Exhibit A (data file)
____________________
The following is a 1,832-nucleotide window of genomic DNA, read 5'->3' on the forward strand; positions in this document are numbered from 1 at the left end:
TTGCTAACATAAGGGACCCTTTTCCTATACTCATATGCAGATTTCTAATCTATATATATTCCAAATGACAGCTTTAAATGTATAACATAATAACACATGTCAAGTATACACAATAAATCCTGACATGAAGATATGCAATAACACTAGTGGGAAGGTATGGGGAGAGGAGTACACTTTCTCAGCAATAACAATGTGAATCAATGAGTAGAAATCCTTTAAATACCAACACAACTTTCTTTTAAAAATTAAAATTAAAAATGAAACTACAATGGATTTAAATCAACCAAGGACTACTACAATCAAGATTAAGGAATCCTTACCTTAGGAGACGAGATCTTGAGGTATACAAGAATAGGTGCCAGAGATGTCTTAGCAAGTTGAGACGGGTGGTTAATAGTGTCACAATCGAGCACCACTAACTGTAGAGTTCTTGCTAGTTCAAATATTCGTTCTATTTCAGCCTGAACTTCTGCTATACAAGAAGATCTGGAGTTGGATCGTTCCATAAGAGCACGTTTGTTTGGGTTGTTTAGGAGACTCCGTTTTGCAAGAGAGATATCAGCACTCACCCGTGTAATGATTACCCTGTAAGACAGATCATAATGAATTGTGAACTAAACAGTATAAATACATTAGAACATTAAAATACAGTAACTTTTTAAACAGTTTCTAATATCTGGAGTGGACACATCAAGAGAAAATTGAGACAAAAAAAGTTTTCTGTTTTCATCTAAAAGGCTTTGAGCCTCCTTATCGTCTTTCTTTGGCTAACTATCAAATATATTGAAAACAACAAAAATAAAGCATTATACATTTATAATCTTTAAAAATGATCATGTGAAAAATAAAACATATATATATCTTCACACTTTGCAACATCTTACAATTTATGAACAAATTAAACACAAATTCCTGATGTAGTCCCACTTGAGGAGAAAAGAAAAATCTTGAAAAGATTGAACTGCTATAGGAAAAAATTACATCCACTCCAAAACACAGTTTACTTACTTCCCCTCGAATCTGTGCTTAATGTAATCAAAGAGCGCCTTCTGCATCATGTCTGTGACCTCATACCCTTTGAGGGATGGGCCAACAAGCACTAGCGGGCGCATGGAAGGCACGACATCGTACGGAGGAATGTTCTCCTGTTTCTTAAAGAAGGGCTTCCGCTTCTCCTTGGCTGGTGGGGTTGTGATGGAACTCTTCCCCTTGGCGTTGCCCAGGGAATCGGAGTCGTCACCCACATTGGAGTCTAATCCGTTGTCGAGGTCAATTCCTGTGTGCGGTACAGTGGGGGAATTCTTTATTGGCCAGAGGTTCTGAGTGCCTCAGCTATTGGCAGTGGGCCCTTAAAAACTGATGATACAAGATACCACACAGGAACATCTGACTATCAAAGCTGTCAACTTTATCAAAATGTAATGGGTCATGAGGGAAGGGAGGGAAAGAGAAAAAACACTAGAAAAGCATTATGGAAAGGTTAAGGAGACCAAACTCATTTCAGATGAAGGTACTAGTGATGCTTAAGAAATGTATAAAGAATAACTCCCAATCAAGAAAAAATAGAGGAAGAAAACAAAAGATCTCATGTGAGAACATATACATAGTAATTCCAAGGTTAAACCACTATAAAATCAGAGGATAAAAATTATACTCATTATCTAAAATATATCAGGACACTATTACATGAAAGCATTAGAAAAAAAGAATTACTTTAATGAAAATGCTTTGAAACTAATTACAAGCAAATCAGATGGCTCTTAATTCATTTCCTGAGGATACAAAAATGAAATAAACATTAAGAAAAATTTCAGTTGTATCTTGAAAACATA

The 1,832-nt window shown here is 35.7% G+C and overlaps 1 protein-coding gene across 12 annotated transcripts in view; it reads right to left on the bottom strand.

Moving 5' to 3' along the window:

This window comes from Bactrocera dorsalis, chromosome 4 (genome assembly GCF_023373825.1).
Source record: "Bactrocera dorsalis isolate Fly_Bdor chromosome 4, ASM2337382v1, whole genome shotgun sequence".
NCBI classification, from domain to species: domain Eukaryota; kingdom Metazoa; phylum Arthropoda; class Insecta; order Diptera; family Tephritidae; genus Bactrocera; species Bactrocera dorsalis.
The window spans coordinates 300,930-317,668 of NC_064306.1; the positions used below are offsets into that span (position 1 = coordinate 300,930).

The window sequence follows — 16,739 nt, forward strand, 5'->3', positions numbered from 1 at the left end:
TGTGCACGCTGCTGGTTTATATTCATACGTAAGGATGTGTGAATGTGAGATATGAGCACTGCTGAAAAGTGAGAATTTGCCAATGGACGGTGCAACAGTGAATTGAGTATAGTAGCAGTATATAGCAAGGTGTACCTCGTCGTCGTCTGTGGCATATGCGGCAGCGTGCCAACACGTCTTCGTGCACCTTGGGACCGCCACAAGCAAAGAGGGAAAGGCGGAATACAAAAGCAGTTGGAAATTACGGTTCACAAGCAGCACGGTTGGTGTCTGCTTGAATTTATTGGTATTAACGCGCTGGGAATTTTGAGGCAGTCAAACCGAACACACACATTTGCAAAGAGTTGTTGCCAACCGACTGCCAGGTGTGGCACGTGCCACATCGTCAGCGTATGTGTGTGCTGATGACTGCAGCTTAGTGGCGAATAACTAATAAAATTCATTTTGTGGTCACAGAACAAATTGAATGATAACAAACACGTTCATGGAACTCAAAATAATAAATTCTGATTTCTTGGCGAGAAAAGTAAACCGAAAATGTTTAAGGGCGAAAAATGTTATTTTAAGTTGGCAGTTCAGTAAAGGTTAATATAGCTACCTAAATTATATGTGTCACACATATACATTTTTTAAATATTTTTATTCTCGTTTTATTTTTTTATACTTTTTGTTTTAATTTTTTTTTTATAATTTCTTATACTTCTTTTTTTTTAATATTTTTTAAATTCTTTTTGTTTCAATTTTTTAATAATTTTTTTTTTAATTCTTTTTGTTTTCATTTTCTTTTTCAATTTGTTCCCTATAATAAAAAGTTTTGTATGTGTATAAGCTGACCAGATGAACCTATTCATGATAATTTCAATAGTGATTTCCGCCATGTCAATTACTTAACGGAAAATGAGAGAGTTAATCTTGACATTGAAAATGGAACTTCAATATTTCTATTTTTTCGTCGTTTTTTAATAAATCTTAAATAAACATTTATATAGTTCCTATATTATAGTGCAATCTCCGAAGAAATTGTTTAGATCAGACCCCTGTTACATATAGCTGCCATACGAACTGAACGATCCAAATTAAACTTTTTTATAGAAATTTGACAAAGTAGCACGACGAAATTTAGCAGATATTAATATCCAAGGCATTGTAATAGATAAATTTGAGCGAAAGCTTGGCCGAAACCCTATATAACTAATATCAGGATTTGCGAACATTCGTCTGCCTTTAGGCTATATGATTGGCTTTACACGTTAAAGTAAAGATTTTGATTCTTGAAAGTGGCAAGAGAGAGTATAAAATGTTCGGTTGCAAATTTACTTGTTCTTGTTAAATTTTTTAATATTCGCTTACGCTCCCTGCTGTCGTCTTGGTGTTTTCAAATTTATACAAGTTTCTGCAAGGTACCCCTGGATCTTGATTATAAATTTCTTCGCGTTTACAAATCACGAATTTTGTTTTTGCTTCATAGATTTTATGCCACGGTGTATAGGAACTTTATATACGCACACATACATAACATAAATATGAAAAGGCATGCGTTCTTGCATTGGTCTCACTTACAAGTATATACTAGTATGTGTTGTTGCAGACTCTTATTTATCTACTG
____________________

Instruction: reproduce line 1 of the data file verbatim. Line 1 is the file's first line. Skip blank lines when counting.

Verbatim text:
The following is a 1,832-nucleotide window of genomic DNA, read 5'->3' on the forward strand; positions in this document are numbered from 1 at the left end: